Electronic Recyclers International, Inc. v. Calbag Metals, Co.

Filing 29

ORDER signed by Judge Kimberly J. Mueller on 4/1/2015 DENYING 8 Motion to Dismiss or Transfer. (Michel, G.)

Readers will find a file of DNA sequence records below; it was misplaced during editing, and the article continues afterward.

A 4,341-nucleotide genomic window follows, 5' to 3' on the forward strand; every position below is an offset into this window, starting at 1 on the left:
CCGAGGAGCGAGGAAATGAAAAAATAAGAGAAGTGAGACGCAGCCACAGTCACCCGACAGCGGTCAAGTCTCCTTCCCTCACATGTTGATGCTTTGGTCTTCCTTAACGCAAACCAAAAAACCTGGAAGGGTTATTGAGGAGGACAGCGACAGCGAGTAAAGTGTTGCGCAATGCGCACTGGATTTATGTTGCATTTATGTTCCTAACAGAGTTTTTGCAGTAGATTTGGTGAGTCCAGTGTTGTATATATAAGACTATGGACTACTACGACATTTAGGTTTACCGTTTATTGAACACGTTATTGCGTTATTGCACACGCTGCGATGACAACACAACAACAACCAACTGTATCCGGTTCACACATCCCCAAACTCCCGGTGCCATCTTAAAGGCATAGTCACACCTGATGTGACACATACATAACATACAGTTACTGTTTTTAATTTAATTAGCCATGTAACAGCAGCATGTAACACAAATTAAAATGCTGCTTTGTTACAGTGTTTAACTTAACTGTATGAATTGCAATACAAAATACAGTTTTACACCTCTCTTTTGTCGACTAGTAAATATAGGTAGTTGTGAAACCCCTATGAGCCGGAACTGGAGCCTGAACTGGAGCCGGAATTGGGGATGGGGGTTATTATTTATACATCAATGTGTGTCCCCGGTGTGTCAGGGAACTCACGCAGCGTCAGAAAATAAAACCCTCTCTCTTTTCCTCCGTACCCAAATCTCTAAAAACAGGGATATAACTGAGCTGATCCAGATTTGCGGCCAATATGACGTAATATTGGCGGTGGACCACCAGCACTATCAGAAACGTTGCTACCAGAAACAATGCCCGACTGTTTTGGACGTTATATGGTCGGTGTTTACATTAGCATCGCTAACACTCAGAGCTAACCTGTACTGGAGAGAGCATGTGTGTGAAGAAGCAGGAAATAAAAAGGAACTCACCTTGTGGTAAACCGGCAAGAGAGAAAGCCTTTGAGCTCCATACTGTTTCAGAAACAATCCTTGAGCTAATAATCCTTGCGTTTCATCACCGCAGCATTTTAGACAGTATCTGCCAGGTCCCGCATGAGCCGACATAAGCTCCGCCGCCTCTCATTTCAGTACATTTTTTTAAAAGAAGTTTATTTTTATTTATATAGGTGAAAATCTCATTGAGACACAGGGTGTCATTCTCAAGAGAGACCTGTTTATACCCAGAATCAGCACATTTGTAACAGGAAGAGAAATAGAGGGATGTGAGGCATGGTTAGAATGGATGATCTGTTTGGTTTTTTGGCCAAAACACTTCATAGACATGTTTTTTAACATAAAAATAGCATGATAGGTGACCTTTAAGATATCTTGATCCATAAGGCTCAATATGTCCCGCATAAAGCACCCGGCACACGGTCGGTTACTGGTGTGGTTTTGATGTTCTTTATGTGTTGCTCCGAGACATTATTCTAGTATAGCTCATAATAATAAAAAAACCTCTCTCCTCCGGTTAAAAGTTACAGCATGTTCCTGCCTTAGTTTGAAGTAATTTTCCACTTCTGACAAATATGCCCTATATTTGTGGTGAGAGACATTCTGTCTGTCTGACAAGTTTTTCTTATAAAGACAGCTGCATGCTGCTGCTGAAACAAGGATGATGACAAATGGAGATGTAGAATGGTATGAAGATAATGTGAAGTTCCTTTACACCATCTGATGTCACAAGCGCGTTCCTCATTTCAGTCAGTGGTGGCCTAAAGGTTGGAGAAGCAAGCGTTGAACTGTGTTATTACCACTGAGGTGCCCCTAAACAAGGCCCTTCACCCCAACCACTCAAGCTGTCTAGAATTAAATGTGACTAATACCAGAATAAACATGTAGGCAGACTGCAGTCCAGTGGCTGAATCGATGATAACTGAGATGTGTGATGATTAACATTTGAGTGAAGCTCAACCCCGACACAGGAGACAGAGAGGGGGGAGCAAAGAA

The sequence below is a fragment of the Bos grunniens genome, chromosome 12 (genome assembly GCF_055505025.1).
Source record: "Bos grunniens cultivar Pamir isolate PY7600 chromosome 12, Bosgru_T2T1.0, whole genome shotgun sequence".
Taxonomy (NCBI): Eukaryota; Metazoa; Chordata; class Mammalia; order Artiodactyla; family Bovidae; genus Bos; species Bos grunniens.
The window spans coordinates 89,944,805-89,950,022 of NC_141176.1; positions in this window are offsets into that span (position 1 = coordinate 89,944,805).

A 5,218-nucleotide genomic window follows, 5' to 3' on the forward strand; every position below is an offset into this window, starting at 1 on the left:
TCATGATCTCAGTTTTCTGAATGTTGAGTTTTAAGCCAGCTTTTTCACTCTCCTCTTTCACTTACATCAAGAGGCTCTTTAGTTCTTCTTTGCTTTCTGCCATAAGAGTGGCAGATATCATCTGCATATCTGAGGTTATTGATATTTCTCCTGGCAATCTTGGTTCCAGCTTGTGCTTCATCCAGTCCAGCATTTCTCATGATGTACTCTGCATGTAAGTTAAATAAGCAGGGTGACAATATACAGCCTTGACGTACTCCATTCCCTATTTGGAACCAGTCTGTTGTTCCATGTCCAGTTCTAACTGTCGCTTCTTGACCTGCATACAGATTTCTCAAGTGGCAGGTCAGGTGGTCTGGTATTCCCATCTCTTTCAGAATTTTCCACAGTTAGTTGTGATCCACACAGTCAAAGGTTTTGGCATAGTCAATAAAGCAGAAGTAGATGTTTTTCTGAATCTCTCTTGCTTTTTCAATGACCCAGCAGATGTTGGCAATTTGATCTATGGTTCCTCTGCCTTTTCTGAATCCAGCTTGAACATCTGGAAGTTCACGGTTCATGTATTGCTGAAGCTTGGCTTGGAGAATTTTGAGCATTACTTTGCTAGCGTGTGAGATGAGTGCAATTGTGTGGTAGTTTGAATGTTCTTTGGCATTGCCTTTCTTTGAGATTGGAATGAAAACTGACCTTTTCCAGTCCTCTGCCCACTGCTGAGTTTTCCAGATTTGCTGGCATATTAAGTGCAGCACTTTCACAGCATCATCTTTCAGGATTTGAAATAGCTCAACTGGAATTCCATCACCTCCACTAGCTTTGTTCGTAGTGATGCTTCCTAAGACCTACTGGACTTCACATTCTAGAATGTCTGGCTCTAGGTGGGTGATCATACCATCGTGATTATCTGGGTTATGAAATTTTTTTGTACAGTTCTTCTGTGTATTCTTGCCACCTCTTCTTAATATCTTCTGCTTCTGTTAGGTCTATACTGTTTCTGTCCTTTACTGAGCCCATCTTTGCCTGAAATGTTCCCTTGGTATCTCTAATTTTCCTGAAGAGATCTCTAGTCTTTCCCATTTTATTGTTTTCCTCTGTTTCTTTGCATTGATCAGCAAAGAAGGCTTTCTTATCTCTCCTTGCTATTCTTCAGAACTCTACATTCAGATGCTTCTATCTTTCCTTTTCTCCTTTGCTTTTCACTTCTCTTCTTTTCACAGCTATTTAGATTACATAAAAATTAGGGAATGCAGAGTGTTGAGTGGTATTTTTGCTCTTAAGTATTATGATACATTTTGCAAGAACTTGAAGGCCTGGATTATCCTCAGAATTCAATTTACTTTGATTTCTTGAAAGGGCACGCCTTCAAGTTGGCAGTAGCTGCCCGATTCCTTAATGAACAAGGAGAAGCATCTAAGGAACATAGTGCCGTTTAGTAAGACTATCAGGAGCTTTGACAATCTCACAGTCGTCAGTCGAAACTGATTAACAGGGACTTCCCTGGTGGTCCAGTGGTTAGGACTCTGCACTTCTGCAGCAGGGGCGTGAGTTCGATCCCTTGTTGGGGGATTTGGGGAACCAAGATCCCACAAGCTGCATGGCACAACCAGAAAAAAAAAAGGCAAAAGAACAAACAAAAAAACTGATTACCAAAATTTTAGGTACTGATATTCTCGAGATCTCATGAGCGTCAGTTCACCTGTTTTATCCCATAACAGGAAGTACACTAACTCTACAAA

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1 2 3 4 5 6 7 8 UNITED STATES DISTRICT COURT 9 FOR THE EASTERN DISTRICT OF CALIFORNIA 10 11 12 ELECTRONIC RECYCLERS INTERNATIONAL, INC., Plaintiff, 13 ORDER v. 14 15 No. 1:14-CV-01352-KJM-SMS CALBAG METALS CO. and DOES 1 to 100, inclusive, 16 Defendants. 17 18 Electronic Recyclers International, Inc. (ERI) has sued Calbag Metals Co., 19 20 alleging Calbag did not pay for shipments of recycled metal as promised. Calbag has argued in 21 response that it is not subject to this court’s personal jurisdiction, or at least that the case should 22 be transferred to Washington or Oregon. The court previously granted Calbag’s motion to strike 23 ERI’s untimely opposition. Order Mar. 6, 2015, ECF No. 28. After considering Calbag’s 24 briefing, the court decides the motion without a hearing, and denies the motion to dismiss or 25 transfer. 26 I. 27 28 BACKGROUND The complaint includes the following allegations: ERI is a Delaware company with its principal place of business in Fresno, California. Compl. ¶ 2, ECF No. 1. It is the 1 1 plaintiff here and makes the following allegations: ERI produces and sells various grades of 2 copper and scrap metal. Id. ¶ 10a. Calbag was one of ERI’s customers. Id. Calbag is an Oregon 3 corporation with its principal place of business in Oregon. Id. ¶ 2. In November 2012, Jason 4 Carter of ERI solicited an offer to purchase scrap metal from Joshua Mauk of Calbag. Id. ¶ 10b. 5 The two agreed on a price and delivery date, and soon they were in business. Id. Their 6 relationship continued through October 2013: ERI would contact Calbag, solicit an offer; Calbag 7 would respond with an offer, which ERI could accept or reject; and if ERI accepted, Calbag wired 8 money and picked up the metal. Id. ¶ 10c. 9 In about October 2013, ERI accepted another Calbag offer, in this instance to buy 10 twenty loads of material. Id. ¶ 11a. After Calbag picked up these loads, it expressed 11 dissatisfaction with the quality of scrap delivered and refused to pay the previously agreed price. 12 Id. ¶ 11b. Carter and Mauk could not reach a resolution, id. ¶ 11c, and in January 2014 another 13 Calbag representative, Jim Perris, met with ERI to discuss Calbag’s objections, id. ¶ 11g. The 14 discussions were not fruitful, and in ERI’s estimation, Calbag has not paid $101,154.01 it owes 15 under the parties’ agreement. Id. ¶ 11j. 16 ERI brought this action against Calbag based on the court’s diversity jurisdiction. 17 Id. ¶ 2. Venue is proper, it alleges, because “[a] substantial part of the events and omissions 18 giving rise to the claims in this Complaint occurred in Fresno, California.” Id. ¶ 3. The 19 complaint lists five claims, all under state law: (1) breach of contract, (2) fraud, (3) negligent 20 misrepresentation, (4) breach of the covenant of good faith and fair dealing, and (5) violation of 21 section 17200 of the California Business and Professions Code. Id. ¶¶ 12–36. ERI seeks 22 damages and other costs. Id. at 10:2–9. 23 On October 29, 2014, Calbag filed the pending motion to dismiss for lack of 24 personal jurisdiction or, in the alternative, to transfer to the Western District of Washington or the 25 District of Oregon. Def.’s Mot. Dismiss (Mot.) 1-2, ECF No. 8; Def.’s Mem. P.&A. Mot. 26 Dismiss (Mem.) 1:18–26, ECF No. 8-1. Calbag noticed a hearing on December 3, 2014. Id. The 27 hearing was reset for December 5, 2014, after assignment to the undersigned. Minute Order, ECF 28 No. 13. ERI did not file a timely opposition or statement of non-opposition. On December 22, 2 1 2014, the court ordered ERI to file an opposition within twenty-one days or risk dismissal or 2 transfer. Order Dec. 22, 2014, ECF No. 16. On January 13, 2015, twenty-two days later, ERI 3 filed an untimely opposition. Opp’n Mot. Dismiss, ECF No. 17. As noted, Calbag’s motion to 4 strike ERI’s untimely opposition was granted, after briefing and a hearing. Order Mar. 6, 2015, 5 ECF No. 28. 6 II. 7 PERSONAL JURISDICTION Although Calbag’s motion now faces no opposition, the court’s duty remains to 8 consider its underlying merits. See Knapp v. Cate, No. 08-1779, 2013 WL 5466641, at *3 (E.D. 9 Cal. Sept. 30, 2013). 10 A defendant may move to dismiss a complaint for lack of personal jurisdiction. 11 Fed. R. Civ. P. 12(b)(2). Even though the defendant makes a motion under Rule 12(b)(2), it is the 12 plaintiff’s burden to establish the court’s personal jurisdiction. See Sher v. Johnson, 911 F.2d 13 1357, 1361 (9th Cir. 1990). When, as here, the court acts without holding an evidentiary hearing, 14 “the plaintiff need make only a prima facie showing of jurisdictional facts to withstand the motion 15 to dismiss.” Ballard v. Savage, 65 F.3d 1495, 1498 (9th Cir. 1995). In other words, “the plaintiff 16 need only demonstrate facts that if true would support jurisdiction over the defendant.” Id. The 17 plaintiff may not rely on “bare allegations” alone, Schwarzenegger v. Fred Martin Motor Co., 18 374 F.3d 797, 800 (9th Cir. 2004), but the court assumes the complaint’s allegations are true 19 unless “directly contravened” by other evidence, Harris Rutsky & Co. Ins. Servs. v. Bell & 20 Clements Ltd., 328 F.3d 1122, 1129 (9th Cir. 2003). Any factual conflicts are resolved in the 21 plaintiffs’ favor. Doe v. Unocal Corp., 248 F.3d 915, 922 (9th Cir. 2001) (per curiam). 22 When no federal statute governing personal jurisdiction applies, the district court 23 applies the law of the state in which it sits, here California. Schwarzenegger, 374 F.3d at 800 24 (citing Fed. R. Civ. P. 4(k)(1)(A)). Calbag is not a resident of California, so the court looks to 25 California’s long-arm statute, which is “coextensive with federal due process requirements.” 26 Schwarzenegger, 374 F.3d at 800-01; see Cal. Code. Civ. P. § 410.10. Federal due process 27 requires some “minimum contacts” between the defendant and the relevant forum so that the 28 ///// 3 1 court’s exercise of personal jurisdiction “does not offend traditional notions of fair play and 2 substantial justice.” Int’l Shoe Co. v. Washington, 326 U.S. 310, 316 (1945) (internal quotation 3 marks and citation omitted). 4 The court may exercise either general or specific personal jurisdiction over a non- 5 resident defendant. Helicopteros Nacionales de Colombia S.A. v. Hall, 466 U.S. 408, 414 nn.8–9 6 (1984). A corporation’s principal place of business and place of incorporation are the paradigm 7 justifications for an exercise of general personal jurisdiction. Daimler AG v. Bauman, ___ U.S. 8 ___, 134 S. Ct. 746, 760 (2014). Theoretically, a corporate defendant may be subject to general 9 personal jurisdiction outside of the location of its principal place of business and state of 10 incorporation, but if so its contacts with the forum state must be “so ‘continuous and systematic’ 11 as to render [it] essentially at home in the forum State.” Id. at 761 (quoting Goodyear Dunlop 12 Tires Operations, S.A. v. Brown, ___ U.S. ___, 131 S. Ct. 2846, 2851 (2011)) (alterations in 13 Daimler). No such continuous and systematic contacts subject Calbag to general personal 14 jurisdiction in California. It is an Oregon corporation doing business principally in Oregon, and 15 ERI has established no evidence to show Calbag is anything more than a purchaser of California 16 scrap metal. 17 Specific personal jurisdiction requires a lesser showing of Calbag’s California 18 contacts, but to subject it to the jurisdiction of this court, ERI’s alleged injuries must have a 19 logical relation to those contacts. The test for specific personal jurisdiction has three parts: first, 20 ERI must show that Calbag purposefully directed its activities at California or purposefully 21 availed itself of the California forum; second, ERI must show that its claim arises out of or is 22 related to those activities; and third, if ERI makes this showing, the burden shifts to Calbag to 23 show that exercise of personal jurisdiction would be unreasonable or unfair. Schwarzenegger, 24 374 F.3d at 802. 25 A. 26 Purposeful Availment The first part of the test requires the defendants’ “purposeful availment” of the 27 forum. Id. ERI must show Calbag “(1) committed an intentional act, (2) expressly aimed at the 28 forum state, (3) causing harm that [Calbag] knows is likely to be suffered in the forum state.” Id. 4 1 at 803 (quoting Dole Food Co., Inc. v. Watts, 303 F.3d 1104, 1111 (9th Cir. 2002)). Calbag need 2 not have any physical contact or presence within the forum state. Burger King Corp. v. 3 Rudzewicz, 471 U.S. 462, 476 (1985). But ERI cannot adequately allege purposeful availment by 4 the mere fact Calbag could foresee its intentional acts would have an effect in the forum state. 5 Schwarzenegger, 674 F.3 at 804–05; see also Calder v. Jones, 465 U.S. 783, 789 (1984). 6 “Something more” than foreseeability is required. Id. As every first year law student learns, due 7 process requires “the defendant’s conduct and connection with the forum state are such that he 8 should reasonably anticipate being haled into court there.” World-Wide Volkswagen Corp. v. 9 Woodson, 444 U.S. 286, 297 (1980). The inquiry is contextual. See Schwarzenegger, 374 F.3 at 10 11 807. This case is at its roots a dispute over the parties’ October 2013 agreement to 12 purchase and sell recycled metal; any link between Calbag and California stems from those roots. 13 ERI alleges its representative, Jason Carter, initiated the parties’ relationship and that Carter also 14 solicited each later purchase when he contacted Mauk to request an offer. Compl. ¶¶ 10b, c. ERI 15 may not establish personal jurisdiction with evidence of its unilateral acts to engage Calbag in 16 business. Burger King, 471 U.S. at 474–76. But if Calbag deliberately created obligations 17 between itself and ERI, it should reasonably expect ERI to depend on California law to protect 18 itself: “[W]here the defendant deliberately has engaged in significant activities within a State, or 19 has created continuing obligations between himself and residents of the forum, he manifestly has 20 availed himself of the privilege of conducting business there, and because his activities are 21 shielded by the benefits and protections of the forum’s laws it is presumptively not unreasonable 22 to require him to submit to the burdens of litigation in that forum as well.” Id. at 475–76 23 (citations and internal quotation marks omitted). 24 ERI alleges, and Calbag does not dispute, that Calbag received ERI’s request to 25 make an offer to purchase scrap metal in November 2012. Calbag was under no obligation to act 26 on ERI’s request, but it did. The parties also agree that between November 2012 and October 27 2013, ERI made additional requests for offers, and Calbag acted on those requests. By 28 voluntarily and intentionally offering to purchase scrap metal from a corporation with its principal 5 1 place of business in California, Calbag made a contract lawsuit in California anything but 2 “random” and “fortuitous.” Burger King, 471 U.S. at 480 (citations and internal quotation marks 3 omitted). By voluntarily contracting with a corporation whose principal place of business is 4 inside California, knowing the contract would be performed in part in California, Calbag should 5 “reasonably anticipate being haled into court” in California. World-Wide Volkswagen, 444 U.S. 6 at 297. Calbag purposefully availed itself of this forum. 7 B. 8 The “But-For” Test The second part of the test for specific personal jurisdiction focuses on the 9 connection between the defendant’s acts and the harm those acts caused. It requires the plaintiff 10 show the claim would not have arisen but for the defendant’s contacts with California. Ballard, 11 65 F.3d at 1500 (“The question . . . is this: but for [the defendant’s] contacts with [the forum], 12 would [the plaintiff’s] claims against the [defendant] have arisen?”). Other decisions have 13 articulated the test as requiring a “direct nexus” between the defendant’s contacts with the forum 14 and the cause of action. Fireman’s Fund Ins. Co. v. Nat’l Bank of Coops., 103 F.3d 888, 894 (9th 15 Cir. 1996). 16 Despite the apparently strict language of the but-for test, the Ninth Circuit has not 17 applied the test stringently. See, e.g., MCA Records, Inc. v. Charly Records, Ltd, 108 F.3d 338, 18 1997 WL 76173, at *5 (9th Cir. Feb. 21, 1997) (unpublished memorandum) (“Because some of 19 the advertisement and sales activity was directed to California, [the plaintiff’s] claims arise out of 20 this forum-related activity.”); see also Planned Parenthood v. Am. Coalition of Life Activists, 21 945 F. Supp. 1355, 1368 (D. Or. 1996) (“The ‘but for’ test should not be narrowly applied; rather, 22 the requirement is merely designed to confirm that there is some nexus between the cause of 23 action and defendant’s contact with the forum.”) (citing Shute v. Carnival Cruise Lines, 897 F.2d 24 377, 385 (9th Cir.1990), rev’d on other grounds, 499 U.S. 585 (1991)). 25 Whether a stricter or more lenient interpretation of Ballard’s but-for test is 26 appropriate, Calbag’s alleged contacts satisfy both versions. ERI would not have delivered scrap 27 metal to Calbag had Calbag not offered to purchase that metal. The center of the parties’ dispute 28 is their business relationship and their oral agreements to purchase and sell scrap metal. Had 6 1 Calbag not made any offer, had the parties not agreed at all, and had Calbag’s contacts with ERI 2 not been made, ERI would have had no cause to file its complaint, because the parties could not 3 have disagreed about the appropriate price. 4 C. 5 Reasonableness Having found Calbag’s contacts were sufficient and that they caused the alleged 6 injuries, the third part of the test requires a broad inquiry into the overall reasonableness and 7 fairness of exercising personal jurisdiction. See Ballard, 65 F.3d at 1500–02. The court 8 considers, among other things, “(1) the extent of a defendant’s purposeful interjection; (2) the 9 burden on the defendant in defending in the forum; (3) the extent of conflict with the sovereignty 10 of the defendant’s state; (4) the forum state’s interest in adjudicating the dispute; (5) the most 11 efficient judicial resolution of the controversy; (6) the importance of the forum to the plaintiff’s 12 interest in convenient and effective relief; and (7) the existence of an alternative forum.” 13 Panavision Int’l LP v. Toeppen, 141 F.3d 1316, 1323 (9th Cir. 1998) (citing Burger King, 14 471 U.S. at 476–77)). The defendant’s burden is to present a “compelling case” of the 15 unreasonableness of personal jurisdiction over it. Boschetto v. Hansing, 539 F.3d 1011, 1016 (9th 16 Cir. 2008). 17 The first factor weighs in Calbag’s favor. Its contacts are limited to its agreements 18 with ERI. The scrap was delivered to destinations outside California, Calbag determined to make 19 a payment of less than the agreed price outside California, and ERI sent representatives to 20 Washington to evaluate alleged deficiencies in the scrap. Perris Decl. ¶ 6, ECF No. 8-2. The 21 second factor weighs in Calbag’s favor as well. It is an Oregon corporation with its principal 22 place of business in Oregon and has no physical presence in California. The third factor does not 23 favor Calbag. It has not described how Oregon’s or Washington’s sovereignty is implicated here 24 at all. The fourth factor does not favor any party more than the other, as one is a resident of 25 California and the other of Oregon, neither having a greater interest in this case than the other. 26 The fifth factor may favor either party as well. Although Calbag’s personnel and files are in 27 Washington and Oregon, ERI’s are in California. No party has pointed out a related case or 28 dispute in Washington, Oregon or California that would suggest concurrent, duplicative litigation. 7 1 The sixth factor favors ERI. It is a resident of this forum. It has selected this forum and 2 described causes of action particular to California law, for example under California Business and 3 Professions Code section 17200. The seventh factor weighs in Calbag’s favor, although not 4 compellingly. A federal district court in Washington or Oregon would provide it an equivalently 5 just and equitable venue for its defense as will this one. In sum, the first, second and seventh 6 factors weigh in Calbag’s favor, none strongly, and the other factors do not. This is not the 7 required “compelling case.” Boschetto, 539 F.3d at 1016. This court may exercise personal 8 jurisdiction over ERI’s claims against Calbag. 9 III. VENUE 10 A district court may dismiss or transfer a case “to any district or division in which 11 it could have been brought” if venue is “wrong.” 28 U.S.C. § 1406(a). Section 1391 of Title 28 12 provides rules of general applicability for venue: “A civil action may be brought in . . . a judicial 13 district in which any defendant resides, if all defendants are residents of the State in which the 14 district is located.” 28 U.S.C. § 1391(b). ERI has named only Calbag as a defendant, so venue is 15 proper in any state in which Calbag is a resident.1 Section 1391 also provides that a defendant 16 corporation “with the capacity to sue and be sued in its common name under applicable law . . . 17 shall be deemed to reside . . . in any judicial district in which such defendant is subject to the 18 court’s personal jurisdiction with respect to the civil action in question . . . .” Id. § 1391(c). 19 Finally, in states like California, which has more than one judicial district, and in which a 20 defendant corporation “is subject to personal jurisdiction at the time an action is commenced,” 21 that defendant “shall be deemed to reside in any district in that State within which its contacts 22 would be sufficient to subject it to personal jurisdiction if that district were a separate State.” Id. 23 § 1391(d). Because ERI has its principal place of business within this district, the preceding 24 jurisdictional analysis applies equally well when restricted to this district, and venue is proper. 25 26 27 28 1 ERI has also named several unknown fictitious defendants. Without information about these unknown defendants’ nature, residences, contacts, and other information, the court declines to dismiss or transfer this action on the basis of their residency. Cf. Liberty Media Holdings, LLC v. Does 1-62, No. 11-575, 2012 WL 628309, at *8 (S.D. Cal. Feb. 24, 2012) (denying the doe defendants’ § 1406(a) motions “without information regarding [their] connections, or lack thereof, to California”). 8 1 Because venue is proper in this district, the court declines to transfer or dismiss the case under 2 § 1406(a). 3 IV. 4 TRANSFER Section 1404 of Title 28 gives district courts discretion “to adjudicate motions for 5 transfer according to an ‘individualized, case-by-case consideration of convenience and 6 fairness.’” Stewart Org., Inc. v. Ricoh Corp., 487 U.S. 22, 29 (1988) (quoting Van Dusen v. 7 Barrack, 376 U.S. 612, 622 (1964)). To describe this “individualized, case-by-case 8 consideration,” the Ninth Circuit has suggested a non-exclusive list of wide-ranging public and 9 private factors. See Jones v. GNC Franchising, Inc., 211 F.3d 495, 498–99 (9th Cir. 2000). “For 10 example, the court may consider (1) the location where the relevant agreements were negotiated 11 and executed, (2) the state that is most familiar with the governing law, (3) the plaintiff’s choice 12 of forum, (4) the respective parties’ contacts with the forum, (5) the contacts relating to the 13 plaintiff’s cause of action in the chosen forum, (6) the differences in the costs of litigation in the 14 two forums, (7) the availability of compulsory process to compel attendance of unwilling non- 15 party witnesses, . . . (8) the ease of access to sources of proof,” (9) “the presence of a forum 16 selection clause,” if any, and (10) “the relevant public policy of the forum state, if any.” Id. 17 On balance this district is a relatively convenient, fair, and reasonable choice of 18 forum. No choice of forum clause requires a transfer. The plaintiff operates its business out of 19 this district, negotiated the oral contract at issue here from this district, has pleaded claims under 20 California law, and chose this forum to file its complaint. Nothing before the court allows it to 21 conclude that litigation in this district would be more expensive than in Washington or Oregon. 22 Whether in Oregon, Washington or California, discovery will most likely require production of 23 documents and deposition of witnesses in another state. Calbag has not introduced evidence or 24 argued that litigation in this district will negatively implicate one or another state’s public policy. 25 And although this district’s docket is congested, the median time from filing to disposition of 26 ///// 27 ///// 28 ///// 9 1 civil cases is similar in comparison to the District of Oregon and the Western District of 2 Washington.2 3 V. CONCLUSION 4 Calbag’s motion to dismiss or transfer is DENIED. 5 IT IS SO ORDERED. 6 DATED: April 1, 2015. 7 8 UNITED STATES DISTRICT JUDGE 9 10 11 12 13 14 15 16 17 18 19 20 21 22 23 24 25 26 27 28 2 On its own motion, the court takes judicial notice of publicly available Federal Court Management Statistics published by the Administrative Office of the Courts. See Administrative Office of the Courts, Federal Court Management Statistics December 2014: District Courts, available at http://www.uscourts.gov/Statistics/FederalCourtManagementStatistics/districtcourts-december-2014.aspx. Those cases reflect not only this court’s caseload burden, but also its high productivity rating. In civil cases, for the twelve-month period ending December 31, 2014, the median time from filing to disposition in this District was 7.9 months. The time was 11.1 months in the District of Oregon and 7.4 months in the Western District of Washington. 10